Uterine fibroids are hormone-sensitive growths that develop in the uterine wall. And although noncancerous, a common concern for women with fibroids is whether they’re at risk for other hormone-responsive conditions like breast cancer.
A study published in Cancer Causes & Control showed that while having a history of uterine fibroids was unrelated to developing breast cancer overall, this might not be the case for younger women who were diagnosed with fibroids before age 30.1
A first in the field of fibroids and breast cancer research, the study was led by Dr. Lauren A. Wise, Sc.D., of Slone Epidemiology Center at Boston University. With a team of researchers, Wise monitored over 57,000 women enrolled in the Black Women’s Health Study.
Through self-reported or physician diagnosed uterine fibroids and recorded incidences of breast cancer, their findings revealed that an early diagnosis of fibroids—before age 30—was associated with an elevated risk for both premenopausal breast cancer and early onset breast cancer.
“An association between tumors of the uterus and the breast via hormonal pathways is biologically plausible,” Dr. Wise and her team write. “Pathologies of the uterus and breast are associated with sex steroid hormones.”
One particular hormone called estradiol—a type of estrogen hormone—has been shown to promote growth in breast ducts and glands. Similarly, fibroid cells have estrogen-regulated hormone receptors, as well as estrogen levels that are higher in comparison to normal uterine tissue.
Progesterone, another sex hormone, encourages cell division in both normal breast tissue and uterine fibroid tissue. The authors speculate that the same hormonal pathways that contribute to fibroid growth may also make a woman more susceptible to estrogen-responsive breast cancers.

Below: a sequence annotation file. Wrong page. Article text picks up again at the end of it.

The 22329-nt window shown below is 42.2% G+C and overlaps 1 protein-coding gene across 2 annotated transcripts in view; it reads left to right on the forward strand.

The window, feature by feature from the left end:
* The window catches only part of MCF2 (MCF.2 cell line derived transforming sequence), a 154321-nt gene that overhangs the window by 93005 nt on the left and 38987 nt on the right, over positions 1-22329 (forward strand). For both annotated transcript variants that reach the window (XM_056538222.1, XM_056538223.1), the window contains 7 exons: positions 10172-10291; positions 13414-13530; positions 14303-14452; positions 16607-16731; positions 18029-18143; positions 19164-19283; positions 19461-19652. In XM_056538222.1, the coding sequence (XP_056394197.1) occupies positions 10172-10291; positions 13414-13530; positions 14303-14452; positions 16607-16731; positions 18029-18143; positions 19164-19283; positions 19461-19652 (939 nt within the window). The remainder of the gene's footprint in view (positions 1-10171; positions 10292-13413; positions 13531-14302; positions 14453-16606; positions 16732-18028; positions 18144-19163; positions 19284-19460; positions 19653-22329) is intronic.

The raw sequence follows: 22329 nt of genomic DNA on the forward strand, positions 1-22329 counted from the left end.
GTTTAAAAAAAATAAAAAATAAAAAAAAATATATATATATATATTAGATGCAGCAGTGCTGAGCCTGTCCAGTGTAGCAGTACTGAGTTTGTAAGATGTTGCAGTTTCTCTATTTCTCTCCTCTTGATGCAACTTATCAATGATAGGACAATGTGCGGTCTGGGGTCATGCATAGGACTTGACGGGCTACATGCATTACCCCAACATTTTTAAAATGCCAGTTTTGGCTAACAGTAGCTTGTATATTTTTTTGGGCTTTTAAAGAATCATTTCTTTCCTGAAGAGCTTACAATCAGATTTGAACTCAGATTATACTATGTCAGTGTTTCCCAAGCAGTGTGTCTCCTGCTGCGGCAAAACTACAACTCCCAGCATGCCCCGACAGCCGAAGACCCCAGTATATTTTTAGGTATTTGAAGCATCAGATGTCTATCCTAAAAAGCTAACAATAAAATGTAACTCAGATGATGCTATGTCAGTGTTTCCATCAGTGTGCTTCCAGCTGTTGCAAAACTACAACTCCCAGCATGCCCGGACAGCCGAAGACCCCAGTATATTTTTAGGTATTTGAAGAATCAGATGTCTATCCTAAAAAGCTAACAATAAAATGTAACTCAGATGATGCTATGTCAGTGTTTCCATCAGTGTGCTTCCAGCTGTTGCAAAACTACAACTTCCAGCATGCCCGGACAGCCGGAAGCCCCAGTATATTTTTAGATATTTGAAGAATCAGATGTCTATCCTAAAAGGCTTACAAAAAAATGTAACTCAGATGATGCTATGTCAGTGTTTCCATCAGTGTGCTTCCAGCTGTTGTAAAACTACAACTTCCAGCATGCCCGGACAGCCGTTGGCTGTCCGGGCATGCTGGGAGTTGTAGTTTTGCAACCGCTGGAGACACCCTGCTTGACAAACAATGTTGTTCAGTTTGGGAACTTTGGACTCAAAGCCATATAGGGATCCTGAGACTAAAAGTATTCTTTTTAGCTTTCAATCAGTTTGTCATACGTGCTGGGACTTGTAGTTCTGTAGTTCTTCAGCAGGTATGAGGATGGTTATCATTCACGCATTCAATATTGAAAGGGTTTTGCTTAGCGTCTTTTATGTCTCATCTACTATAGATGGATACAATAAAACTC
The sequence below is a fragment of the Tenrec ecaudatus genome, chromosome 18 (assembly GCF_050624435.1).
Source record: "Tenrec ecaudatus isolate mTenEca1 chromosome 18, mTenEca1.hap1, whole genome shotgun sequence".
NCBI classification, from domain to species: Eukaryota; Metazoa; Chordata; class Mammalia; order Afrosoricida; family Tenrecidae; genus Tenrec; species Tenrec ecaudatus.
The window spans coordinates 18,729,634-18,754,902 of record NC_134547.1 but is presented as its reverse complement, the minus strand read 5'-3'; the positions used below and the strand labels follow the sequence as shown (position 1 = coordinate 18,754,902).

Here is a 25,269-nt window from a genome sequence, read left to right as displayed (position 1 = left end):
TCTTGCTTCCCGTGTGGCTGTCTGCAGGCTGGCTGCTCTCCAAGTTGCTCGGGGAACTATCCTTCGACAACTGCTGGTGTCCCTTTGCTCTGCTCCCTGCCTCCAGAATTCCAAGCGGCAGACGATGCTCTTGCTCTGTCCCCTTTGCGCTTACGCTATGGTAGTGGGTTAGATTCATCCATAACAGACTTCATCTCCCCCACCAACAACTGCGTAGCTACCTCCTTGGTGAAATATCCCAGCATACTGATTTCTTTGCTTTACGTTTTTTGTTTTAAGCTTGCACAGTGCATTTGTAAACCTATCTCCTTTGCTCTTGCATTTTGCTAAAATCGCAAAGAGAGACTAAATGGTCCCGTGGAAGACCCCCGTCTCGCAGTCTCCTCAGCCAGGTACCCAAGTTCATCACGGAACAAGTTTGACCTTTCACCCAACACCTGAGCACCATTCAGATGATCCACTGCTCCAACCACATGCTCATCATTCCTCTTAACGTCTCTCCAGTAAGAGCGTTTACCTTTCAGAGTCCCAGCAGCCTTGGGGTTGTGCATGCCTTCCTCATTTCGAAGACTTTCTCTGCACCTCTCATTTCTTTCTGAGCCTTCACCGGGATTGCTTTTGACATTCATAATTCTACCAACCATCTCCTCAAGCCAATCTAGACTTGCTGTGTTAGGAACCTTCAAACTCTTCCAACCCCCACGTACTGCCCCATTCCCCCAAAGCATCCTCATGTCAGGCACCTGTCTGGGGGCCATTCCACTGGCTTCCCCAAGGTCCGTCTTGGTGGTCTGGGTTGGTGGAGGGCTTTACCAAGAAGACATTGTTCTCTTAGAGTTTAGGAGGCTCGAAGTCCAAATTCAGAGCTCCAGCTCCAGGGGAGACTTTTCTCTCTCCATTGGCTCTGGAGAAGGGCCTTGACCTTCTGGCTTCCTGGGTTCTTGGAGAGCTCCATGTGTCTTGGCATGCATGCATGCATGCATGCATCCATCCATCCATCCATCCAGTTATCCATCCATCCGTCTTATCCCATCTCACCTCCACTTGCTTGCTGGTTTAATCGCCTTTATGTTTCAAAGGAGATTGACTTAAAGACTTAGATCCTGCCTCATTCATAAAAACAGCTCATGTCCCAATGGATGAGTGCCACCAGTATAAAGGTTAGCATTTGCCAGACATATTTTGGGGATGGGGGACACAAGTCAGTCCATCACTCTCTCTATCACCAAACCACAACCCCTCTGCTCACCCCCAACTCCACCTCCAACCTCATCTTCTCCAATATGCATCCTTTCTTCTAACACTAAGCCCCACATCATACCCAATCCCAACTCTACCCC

Uterine fibroids can be the cause of heavy periods, pelvic pain, and urinary incontinence and are more prevalent in a woman’s 30s and 40s when estrogen levels tend to increase prior to the onset of menopause.
And like fibroids, breast cancer also seems to be age-related. Statistically, a woman at age 20 has a 0.06% risk of developing breast cancer within the next decade.2 At age 30, this rate jumps to 0.4% and nearly quadruples by age 40.2 African American women are at a higher risk for both premenopausal breast cancer and early-diagnosed fibroids.2
Although more studies are needed to confirm the relationship between fibroids and breast cancer, because of its potential link, it’s important for women to talk to their doctors about their own personal risk.
ABOUT THE AUTHOR Alicia Armeli is a Health Freelance Writer, Registered Dietitian Nutritionist, and Certified Holistic Life Coach. She has master’s degrees in English Education and Nutrition. Through her writing, she empowers readers to live optimally by building awareness surrounding issues that impact health and wellbeing. In addition to writing, she enjoys singing, traveling abroad and volunteering in her community.
- Wise, L. A., Radin, R. G., Rosenberg, L., & Adams-Campbell, L. (2015). History of uterine leiomyomata and incidence of breast cancer. Cancer Causes & Control, 26(10), 1487-1493. doi: 10.1007/s10552-015-0647-8
- Susan G. Komen. (2014). Breast Cancer In Women Younger Than 40. Retrieved September 17, 2016, from http://ww5.komen.org/KomenPerspectives/Breast-Cancer-in-Women-Younger-than-40.html